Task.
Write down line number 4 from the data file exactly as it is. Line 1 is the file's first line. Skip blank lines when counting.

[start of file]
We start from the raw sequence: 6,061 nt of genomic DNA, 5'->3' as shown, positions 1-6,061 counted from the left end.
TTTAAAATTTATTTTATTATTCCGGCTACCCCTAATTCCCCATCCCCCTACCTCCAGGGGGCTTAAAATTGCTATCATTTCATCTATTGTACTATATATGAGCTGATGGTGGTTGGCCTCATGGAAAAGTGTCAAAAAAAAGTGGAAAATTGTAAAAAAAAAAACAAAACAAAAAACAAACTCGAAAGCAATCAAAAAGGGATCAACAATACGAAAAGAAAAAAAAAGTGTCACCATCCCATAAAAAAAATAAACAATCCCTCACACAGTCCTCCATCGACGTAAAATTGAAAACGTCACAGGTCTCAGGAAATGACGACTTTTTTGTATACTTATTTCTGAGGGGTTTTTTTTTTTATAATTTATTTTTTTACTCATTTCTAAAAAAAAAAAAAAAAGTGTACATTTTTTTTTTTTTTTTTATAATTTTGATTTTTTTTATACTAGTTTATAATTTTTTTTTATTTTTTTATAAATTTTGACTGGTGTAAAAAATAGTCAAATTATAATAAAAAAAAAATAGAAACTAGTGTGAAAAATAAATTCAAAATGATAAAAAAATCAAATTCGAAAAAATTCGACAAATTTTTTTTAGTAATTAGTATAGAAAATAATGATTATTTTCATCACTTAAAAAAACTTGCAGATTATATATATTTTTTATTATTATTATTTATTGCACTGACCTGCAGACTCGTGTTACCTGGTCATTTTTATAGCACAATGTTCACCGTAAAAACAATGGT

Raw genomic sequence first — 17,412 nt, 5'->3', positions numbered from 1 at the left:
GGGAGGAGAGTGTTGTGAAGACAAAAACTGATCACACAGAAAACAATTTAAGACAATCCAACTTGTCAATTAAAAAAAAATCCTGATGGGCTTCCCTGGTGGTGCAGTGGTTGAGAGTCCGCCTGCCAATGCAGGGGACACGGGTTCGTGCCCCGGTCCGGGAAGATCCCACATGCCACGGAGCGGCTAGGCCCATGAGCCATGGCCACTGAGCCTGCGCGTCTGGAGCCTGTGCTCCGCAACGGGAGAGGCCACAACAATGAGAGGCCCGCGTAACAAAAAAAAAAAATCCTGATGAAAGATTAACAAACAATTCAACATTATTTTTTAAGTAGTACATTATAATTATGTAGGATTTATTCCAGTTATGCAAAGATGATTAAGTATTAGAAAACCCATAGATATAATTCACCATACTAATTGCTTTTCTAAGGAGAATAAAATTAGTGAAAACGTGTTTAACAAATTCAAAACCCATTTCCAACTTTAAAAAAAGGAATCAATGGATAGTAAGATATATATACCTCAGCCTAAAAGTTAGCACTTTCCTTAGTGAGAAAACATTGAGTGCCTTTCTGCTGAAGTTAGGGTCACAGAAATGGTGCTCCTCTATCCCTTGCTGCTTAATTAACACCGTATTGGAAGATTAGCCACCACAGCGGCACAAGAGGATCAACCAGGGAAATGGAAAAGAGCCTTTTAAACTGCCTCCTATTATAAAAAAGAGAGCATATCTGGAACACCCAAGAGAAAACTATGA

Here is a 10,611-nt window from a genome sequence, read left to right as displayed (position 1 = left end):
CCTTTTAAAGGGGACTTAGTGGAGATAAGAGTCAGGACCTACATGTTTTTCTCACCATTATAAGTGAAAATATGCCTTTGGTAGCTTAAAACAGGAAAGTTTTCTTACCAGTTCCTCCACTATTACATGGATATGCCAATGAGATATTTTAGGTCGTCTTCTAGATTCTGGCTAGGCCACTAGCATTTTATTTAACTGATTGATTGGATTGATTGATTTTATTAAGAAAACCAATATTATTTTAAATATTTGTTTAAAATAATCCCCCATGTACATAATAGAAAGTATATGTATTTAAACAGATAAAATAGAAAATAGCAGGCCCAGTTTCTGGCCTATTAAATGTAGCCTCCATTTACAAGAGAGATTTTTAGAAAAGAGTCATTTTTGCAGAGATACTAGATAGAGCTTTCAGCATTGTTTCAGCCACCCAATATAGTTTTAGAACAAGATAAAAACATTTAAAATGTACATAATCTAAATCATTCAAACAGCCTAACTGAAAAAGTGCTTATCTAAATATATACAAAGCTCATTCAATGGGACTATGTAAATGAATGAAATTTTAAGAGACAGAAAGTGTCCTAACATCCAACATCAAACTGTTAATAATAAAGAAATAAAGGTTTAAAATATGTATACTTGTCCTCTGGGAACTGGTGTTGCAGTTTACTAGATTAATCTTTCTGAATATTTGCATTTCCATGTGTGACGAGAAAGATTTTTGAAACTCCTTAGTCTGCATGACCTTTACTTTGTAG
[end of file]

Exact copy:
GGGAGGAGAGTGTTGTGAAGACAAAAACTGATCACACAGAAAACAATTTAAGACAATCCAACTTGTCAATTAAAAAAAAATCCTGATGGGCTTCCCTGGTGGTGCAGTGGTTGAGAGTCCGCCTGCCAATGCAGGGGACACGGGTTCGTGCCCCGGTCCGGGAAGATCCCACATGCCACGGAGCGGCTAGGCCCATGAGCCATGGCCACTGAGCCTGCGCGTCTGGAGCCTGTGCTCCGCAACGGGAGAGGCCACAACAATGAGAGGCCCGCGTAACAAAAAAAAAAAATCCTGATGAAAGATTAACAAACAATTCAACATTATTTTTTAAGTAGTACATTATAATTATGTAGGATTTATTCCAGTTATGCAAAGATGATTAAGTATTAGAAAACCCATAGATATAATTCACCATACTAATTGCTTTTCTAAGGAGAATAAAATTAGTGAAAACGTGTTTAACAAATTCAAAACCCATTTCCAACTTTAAAAAAAGGAATCAATGGATAGTAAGATATATATACCTCAGCCTAAAAGTTAGCACTTTCCTTAGTGAGAAAACATTGAGTGCCTTTCTGCTGAAGTTAGGGTCACAGAAATGGTGCTCCTCTATCCCTTGCTGCTTAATTAACACCGTATTGGAAGATTAGCCACCACAGCGGCACAAGAGGATCAACCAGGGAAATGGAAAAGAGCCTTTTAAACTGCCTCCTATTATAAAAAAGAGAGCATATCTGGAACACCCAAGAGAAAACTATGA